May 1, 2006: Rosenberg-based rapper, Bunz, knew John Edward Hawkins, a.k.a. Big Hawk, and he was excited to have him featured on his first mix-tape. Little did Bunz know that the brother to the murdered Fat Pat (1998), whose lyrics would bless the up-and-coming rapper's mix-tape debut, would be brutally murdered, shot multiple times by unknown assailants. It would be the second of three major blows to the Screwed Up Click. Adding salt to the wound, the murder case of Hawk has still not been resolved. There's a nasty trend of unsolved murders in the hip-hop community, and Houston's rap scene can be added to the victim list. "I still have a Hawk verse that I'm going to drop on a future album and it's a style different from what anyone's heard from Hawk," Bunz confided to Rocks Off. Please, No Moe Death...

October 14, 2007: Kenneth Moore, or Big Moe, another founding member of the Screwed Up Click, dies of a heart attack and codeine cough syrup is suspected to have played a role in his death. After the death of DJ Screw, we all knew sipping syrup was extremely risky, but time healed wounds and apparently erased memory. But the mascot of Houston rap - that thick syrupy purple puddle of mud - reared its ugly head and took Big Moe from this earth. If that didn't send a message to the black and brown hip-hop following of Houston who actually act out common Texas rap lyrics of swiggin' Texas tea, the death following Moe's would.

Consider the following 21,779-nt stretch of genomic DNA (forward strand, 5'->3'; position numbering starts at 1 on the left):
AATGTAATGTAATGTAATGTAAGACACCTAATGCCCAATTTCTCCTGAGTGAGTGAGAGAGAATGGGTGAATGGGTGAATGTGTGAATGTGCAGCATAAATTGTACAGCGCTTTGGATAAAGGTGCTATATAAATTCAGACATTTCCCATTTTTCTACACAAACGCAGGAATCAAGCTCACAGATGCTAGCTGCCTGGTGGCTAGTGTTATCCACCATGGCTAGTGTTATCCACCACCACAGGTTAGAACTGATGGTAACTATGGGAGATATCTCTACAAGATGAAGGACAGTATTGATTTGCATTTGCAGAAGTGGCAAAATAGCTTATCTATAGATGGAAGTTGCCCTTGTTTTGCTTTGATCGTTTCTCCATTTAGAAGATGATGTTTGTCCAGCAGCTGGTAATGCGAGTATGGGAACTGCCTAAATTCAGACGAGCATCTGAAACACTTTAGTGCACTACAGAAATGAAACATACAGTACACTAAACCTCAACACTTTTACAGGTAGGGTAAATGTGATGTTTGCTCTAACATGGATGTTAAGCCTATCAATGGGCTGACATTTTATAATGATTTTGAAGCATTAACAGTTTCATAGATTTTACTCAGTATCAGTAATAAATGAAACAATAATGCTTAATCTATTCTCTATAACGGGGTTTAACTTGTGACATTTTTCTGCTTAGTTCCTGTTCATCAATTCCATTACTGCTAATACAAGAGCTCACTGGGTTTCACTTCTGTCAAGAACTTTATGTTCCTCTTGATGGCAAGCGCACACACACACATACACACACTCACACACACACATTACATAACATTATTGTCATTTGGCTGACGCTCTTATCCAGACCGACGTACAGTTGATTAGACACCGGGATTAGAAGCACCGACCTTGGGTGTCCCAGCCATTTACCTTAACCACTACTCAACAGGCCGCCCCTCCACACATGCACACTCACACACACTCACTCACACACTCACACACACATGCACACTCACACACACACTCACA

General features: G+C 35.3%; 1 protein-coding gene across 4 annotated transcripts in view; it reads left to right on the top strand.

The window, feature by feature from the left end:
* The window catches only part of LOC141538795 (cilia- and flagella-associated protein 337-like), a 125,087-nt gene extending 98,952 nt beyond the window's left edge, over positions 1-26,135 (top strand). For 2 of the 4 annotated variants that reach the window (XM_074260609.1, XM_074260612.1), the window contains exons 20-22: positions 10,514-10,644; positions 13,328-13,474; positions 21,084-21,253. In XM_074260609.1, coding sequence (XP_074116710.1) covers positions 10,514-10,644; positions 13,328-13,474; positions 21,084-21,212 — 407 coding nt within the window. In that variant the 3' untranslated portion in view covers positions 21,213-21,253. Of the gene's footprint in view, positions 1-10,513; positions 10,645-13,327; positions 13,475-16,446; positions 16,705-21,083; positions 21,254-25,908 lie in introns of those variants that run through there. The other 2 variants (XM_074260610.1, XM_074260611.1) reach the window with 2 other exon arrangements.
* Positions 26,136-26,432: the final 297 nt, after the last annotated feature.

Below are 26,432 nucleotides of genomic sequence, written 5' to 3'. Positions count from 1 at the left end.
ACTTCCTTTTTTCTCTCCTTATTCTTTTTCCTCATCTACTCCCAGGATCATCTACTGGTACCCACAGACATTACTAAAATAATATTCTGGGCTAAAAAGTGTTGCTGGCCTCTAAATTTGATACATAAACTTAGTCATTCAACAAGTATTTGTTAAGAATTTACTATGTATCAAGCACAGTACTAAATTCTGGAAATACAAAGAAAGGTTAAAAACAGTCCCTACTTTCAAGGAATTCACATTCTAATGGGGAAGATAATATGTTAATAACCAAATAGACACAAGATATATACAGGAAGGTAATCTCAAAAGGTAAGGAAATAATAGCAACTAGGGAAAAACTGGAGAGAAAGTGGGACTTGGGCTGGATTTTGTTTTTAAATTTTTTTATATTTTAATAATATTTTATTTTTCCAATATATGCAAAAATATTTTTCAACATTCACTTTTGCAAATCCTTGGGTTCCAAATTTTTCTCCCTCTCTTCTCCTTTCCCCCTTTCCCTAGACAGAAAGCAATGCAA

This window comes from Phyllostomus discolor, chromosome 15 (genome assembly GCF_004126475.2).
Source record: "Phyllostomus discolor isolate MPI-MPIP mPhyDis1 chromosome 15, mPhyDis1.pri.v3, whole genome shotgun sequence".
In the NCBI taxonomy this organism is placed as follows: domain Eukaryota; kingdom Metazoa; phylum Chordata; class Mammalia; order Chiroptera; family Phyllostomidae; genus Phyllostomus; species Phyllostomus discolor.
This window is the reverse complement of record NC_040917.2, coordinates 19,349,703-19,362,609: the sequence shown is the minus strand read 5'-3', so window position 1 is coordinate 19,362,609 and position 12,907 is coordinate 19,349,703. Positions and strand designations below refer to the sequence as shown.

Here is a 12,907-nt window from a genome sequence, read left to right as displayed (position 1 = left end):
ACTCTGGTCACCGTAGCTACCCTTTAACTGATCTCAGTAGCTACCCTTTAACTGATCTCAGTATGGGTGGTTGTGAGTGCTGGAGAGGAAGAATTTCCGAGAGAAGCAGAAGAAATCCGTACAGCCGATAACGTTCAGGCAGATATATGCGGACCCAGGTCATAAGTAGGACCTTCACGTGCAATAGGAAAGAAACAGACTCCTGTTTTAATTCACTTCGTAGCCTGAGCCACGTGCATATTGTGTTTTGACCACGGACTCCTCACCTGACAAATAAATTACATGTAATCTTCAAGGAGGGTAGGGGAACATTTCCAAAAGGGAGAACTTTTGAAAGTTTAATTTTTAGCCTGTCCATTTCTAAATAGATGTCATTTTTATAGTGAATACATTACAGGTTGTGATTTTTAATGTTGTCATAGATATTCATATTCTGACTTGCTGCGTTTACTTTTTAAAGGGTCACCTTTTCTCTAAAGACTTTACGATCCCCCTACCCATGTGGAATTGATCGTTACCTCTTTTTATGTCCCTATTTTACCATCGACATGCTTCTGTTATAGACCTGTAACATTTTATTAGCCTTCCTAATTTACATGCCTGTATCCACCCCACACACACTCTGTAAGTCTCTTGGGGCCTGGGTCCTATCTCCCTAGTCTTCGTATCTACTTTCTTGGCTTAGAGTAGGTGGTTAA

Low Points Dominate the Decade for Houston's Latino Rappers

We Lost Him Twice, The Second Time for Good December 4, 2007: You want to talk about a death that transcended race and left Black and brown hip-hop followers in Houston breathless and in disbelief; it was the death of Chad Lamont Butler, better known as Pimp C - the incredibly creative half of the legendary UGK duo. We lost him to jail time after violating probation in the early part of the decade, and when we finally got him back, we lost him again, but this time for good. You guessed it, codeine cough syrup played a part in Pimp C's death, along with his sleep apnea condition. "I still hear songs, and think 'man, Pimp C could've wrecked that hoe,'" says Bunz. We agree. When we hear a Bun B solo album, it's like eating the cheeseburger without the meat. It's just bun. Looking Forward We asked Dope House's Ortiz what needs to happen to turn the tide as the beginning of a new decade is on the horizon. "When a person dies in the music industry...you've almost invested part of your life in that person," says Ortiz. "People listen to their music and think 'I feel like this is the beat of my life.' Fans are hurt and they rely on this music. "We need to stick together and work closely together. We do need each other and we need to let the world know that we love ourselves, we don't hate ourselves, and we don't want to kill ourselves." Action speaks louder than words. We have a whole new decade to prove it. Rolando Rodriguez is the managing editor of www.redbrownandblue.com. You can email him at Rolando@redbrownandblue.com.